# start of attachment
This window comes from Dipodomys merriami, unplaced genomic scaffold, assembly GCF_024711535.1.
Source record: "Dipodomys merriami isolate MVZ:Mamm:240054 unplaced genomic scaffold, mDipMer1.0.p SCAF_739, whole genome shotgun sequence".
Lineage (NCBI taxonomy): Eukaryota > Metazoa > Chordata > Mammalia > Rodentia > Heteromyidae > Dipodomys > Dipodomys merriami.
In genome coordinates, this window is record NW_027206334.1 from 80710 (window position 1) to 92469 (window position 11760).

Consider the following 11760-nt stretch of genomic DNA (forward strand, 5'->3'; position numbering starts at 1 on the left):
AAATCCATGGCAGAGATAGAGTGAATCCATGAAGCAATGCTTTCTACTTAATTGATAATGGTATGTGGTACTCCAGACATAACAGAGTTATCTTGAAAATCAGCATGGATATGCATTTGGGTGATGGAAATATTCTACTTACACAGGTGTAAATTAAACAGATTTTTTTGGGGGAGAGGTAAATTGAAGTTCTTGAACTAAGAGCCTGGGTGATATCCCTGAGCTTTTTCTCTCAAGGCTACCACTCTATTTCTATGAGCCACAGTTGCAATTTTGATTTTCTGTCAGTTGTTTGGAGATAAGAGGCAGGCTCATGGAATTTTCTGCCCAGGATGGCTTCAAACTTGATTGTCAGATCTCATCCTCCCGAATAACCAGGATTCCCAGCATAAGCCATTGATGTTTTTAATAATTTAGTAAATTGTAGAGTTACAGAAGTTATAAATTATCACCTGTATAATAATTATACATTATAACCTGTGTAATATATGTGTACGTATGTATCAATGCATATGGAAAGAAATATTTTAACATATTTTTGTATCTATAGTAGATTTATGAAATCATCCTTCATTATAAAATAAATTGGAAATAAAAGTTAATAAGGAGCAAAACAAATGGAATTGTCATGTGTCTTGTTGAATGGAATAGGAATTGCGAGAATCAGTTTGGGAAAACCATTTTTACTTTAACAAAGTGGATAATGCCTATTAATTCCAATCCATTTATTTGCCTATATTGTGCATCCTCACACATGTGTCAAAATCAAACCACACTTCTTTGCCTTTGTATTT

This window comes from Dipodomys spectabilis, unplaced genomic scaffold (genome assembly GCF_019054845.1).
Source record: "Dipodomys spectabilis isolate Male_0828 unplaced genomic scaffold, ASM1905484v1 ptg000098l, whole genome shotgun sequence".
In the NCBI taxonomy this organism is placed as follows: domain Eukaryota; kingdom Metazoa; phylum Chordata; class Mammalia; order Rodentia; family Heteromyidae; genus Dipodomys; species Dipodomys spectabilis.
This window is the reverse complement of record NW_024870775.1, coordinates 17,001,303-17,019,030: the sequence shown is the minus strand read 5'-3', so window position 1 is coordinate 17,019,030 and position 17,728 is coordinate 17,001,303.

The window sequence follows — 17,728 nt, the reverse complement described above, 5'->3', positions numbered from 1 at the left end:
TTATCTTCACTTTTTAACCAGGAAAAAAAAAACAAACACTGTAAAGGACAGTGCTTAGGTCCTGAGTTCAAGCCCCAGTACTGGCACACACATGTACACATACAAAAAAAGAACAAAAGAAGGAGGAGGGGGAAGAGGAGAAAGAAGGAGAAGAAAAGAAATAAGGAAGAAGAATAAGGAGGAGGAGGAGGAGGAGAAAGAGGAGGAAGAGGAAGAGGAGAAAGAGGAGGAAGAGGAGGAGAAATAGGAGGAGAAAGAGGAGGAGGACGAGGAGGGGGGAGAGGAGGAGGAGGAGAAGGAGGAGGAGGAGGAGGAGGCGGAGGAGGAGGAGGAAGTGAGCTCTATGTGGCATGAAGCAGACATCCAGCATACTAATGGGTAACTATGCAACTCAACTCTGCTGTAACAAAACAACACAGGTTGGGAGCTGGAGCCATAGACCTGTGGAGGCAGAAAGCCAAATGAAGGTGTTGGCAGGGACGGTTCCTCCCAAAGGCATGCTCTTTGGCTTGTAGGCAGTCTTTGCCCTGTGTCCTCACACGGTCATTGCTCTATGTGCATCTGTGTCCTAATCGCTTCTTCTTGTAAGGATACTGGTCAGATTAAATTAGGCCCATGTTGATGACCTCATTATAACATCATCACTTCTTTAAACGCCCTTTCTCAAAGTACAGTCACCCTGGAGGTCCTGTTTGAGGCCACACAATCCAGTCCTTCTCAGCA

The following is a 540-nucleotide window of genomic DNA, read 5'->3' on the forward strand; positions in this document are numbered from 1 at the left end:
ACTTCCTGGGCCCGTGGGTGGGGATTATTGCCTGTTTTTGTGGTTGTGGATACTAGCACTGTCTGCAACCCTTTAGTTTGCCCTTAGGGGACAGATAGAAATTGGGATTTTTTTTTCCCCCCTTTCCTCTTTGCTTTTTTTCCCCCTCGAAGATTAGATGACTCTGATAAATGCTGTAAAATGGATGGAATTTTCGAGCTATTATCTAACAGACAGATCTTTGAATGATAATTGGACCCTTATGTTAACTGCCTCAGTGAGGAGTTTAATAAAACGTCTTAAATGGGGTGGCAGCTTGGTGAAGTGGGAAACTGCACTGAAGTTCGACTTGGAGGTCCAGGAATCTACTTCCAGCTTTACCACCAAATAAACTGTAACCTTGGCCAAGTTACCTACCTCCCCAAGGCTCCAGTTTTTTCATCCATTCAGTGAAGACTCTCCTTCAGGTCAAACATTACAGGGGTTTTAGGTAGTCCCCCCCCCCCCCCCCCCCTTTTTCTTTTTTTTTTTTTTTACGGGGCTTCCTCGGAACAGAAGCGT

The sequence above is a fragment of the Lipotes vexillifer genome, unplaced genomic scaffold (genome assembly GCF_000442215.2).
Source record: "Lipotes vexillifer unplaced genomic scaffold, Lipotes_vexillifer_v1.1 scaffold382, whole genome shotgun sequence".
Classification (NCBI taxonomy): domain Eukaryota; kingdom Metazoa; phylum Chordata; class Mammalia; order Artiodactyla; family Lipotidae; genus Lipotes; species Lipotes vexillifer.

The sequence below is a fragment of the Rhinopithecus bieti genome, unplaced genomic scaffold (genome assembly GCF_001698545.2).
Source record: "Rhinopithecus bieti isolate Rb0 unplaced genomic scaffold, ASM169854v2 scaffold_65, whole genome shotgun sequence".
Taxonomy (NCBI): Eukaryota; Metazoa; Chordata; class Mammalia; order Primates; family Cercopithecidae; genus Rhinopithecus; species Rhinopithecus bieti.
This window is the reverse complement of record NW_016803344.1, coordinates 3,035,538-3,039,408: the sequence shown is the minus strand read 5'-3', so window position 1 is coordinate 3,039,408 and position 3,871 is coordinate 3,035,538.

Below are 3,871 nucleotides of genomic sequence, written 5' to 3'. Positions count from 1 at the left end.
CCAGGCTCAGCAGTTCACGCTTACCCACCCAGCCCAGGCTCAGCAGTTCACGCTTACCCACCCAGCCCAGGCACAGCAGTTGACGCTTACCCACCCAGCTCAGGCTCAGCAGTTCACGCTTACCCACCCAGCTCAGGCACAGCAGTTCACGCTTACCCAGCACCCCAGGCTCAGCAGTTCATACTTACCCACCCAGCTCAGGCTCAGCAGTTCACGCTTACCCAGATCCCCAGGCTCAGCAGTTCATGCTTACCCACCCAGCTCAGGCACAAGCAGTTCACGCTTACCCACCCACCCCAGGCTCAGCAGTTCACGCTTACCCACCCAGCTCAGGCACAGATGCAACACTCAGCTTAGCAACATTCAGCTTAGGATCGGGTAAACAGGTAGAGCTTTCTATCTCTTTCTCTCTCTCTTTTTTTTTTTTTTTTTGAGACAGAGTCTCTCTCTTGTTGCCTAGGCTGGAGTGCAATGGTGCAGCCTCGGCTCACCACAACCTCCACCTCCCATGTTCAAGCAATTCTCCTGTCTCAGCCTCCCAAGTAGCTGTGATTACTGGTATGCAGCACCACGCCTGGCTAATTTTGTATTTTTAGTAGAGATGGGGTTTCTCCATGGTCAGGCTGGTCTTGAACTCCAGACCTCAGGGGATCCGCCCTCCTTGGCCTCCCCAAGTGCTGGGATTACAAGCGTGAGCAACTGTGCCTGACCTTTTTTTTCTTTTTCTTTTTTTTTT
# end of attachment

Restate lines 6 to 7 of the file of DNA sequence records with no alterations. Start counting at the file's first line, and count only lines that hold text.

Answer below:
AAATCCATGGCAGAGATAGAGTGAATCCATGAAGCAATGCTTTCTACTTAATTGATAATGGTATGTGGTACTCCAGACATAACAGAGTTATCTTGAAAATCAGCATGGATATGCATTTGGGTGATGGAAATATTCTACTTACACAGGTGTAAATTAAACAGATTTTTTTGGGGGAGAGGTAAATTGAAGTTCTTGAACTAAGAGCCTGGGTGATATCCCTGAGCTTTTTCTCTCAAGGCTACCACTCTATTTCTATGAGCCACAGTTGCAATTTTGATTTTCTGTCAGTTGTTTGGAGATAAGAGGCAGGCTCATGGAATTTTCTGCCCAGGATGGCTTCAAACTTGATTGTCAGATCTCATCCTCCCGAATAACCAGGATTCCCAGCATAAGCCATTGATGTTTTTAATAATTTAGTAAATTGTAGAGTTACAGAAGTTATAAATTATCACCTGTATAATAATTATACATTATAACCTGTGTAATATATGTGTACGTATGTATCAATGCATATGGAAAGAAATATTTTAACATATTTTTGTATCTATAGTAGATTTATGAAATCATCCTTCATTATAAAATAAATTGGAAATAAAAGTTAATAAGGAGCAAAACAAATGGAATTGTCATGTGTCTTGTTGAATGGAATAGGAATTGCGAGAATCAGTTTGGGAAAACCATTTTTACTTTAACAAAGTGGATAATGCCTATTAATTCCAATCCATTTATTTGCCTATATTGTGCATCCTCACACATGTGTCAAAATCAAACCACACTTCTTTGCCTTTGTATTT

This window comes from Dipodomys spectabilis, unplaced genomic scaffold (genome assembly GCF_019054845.1).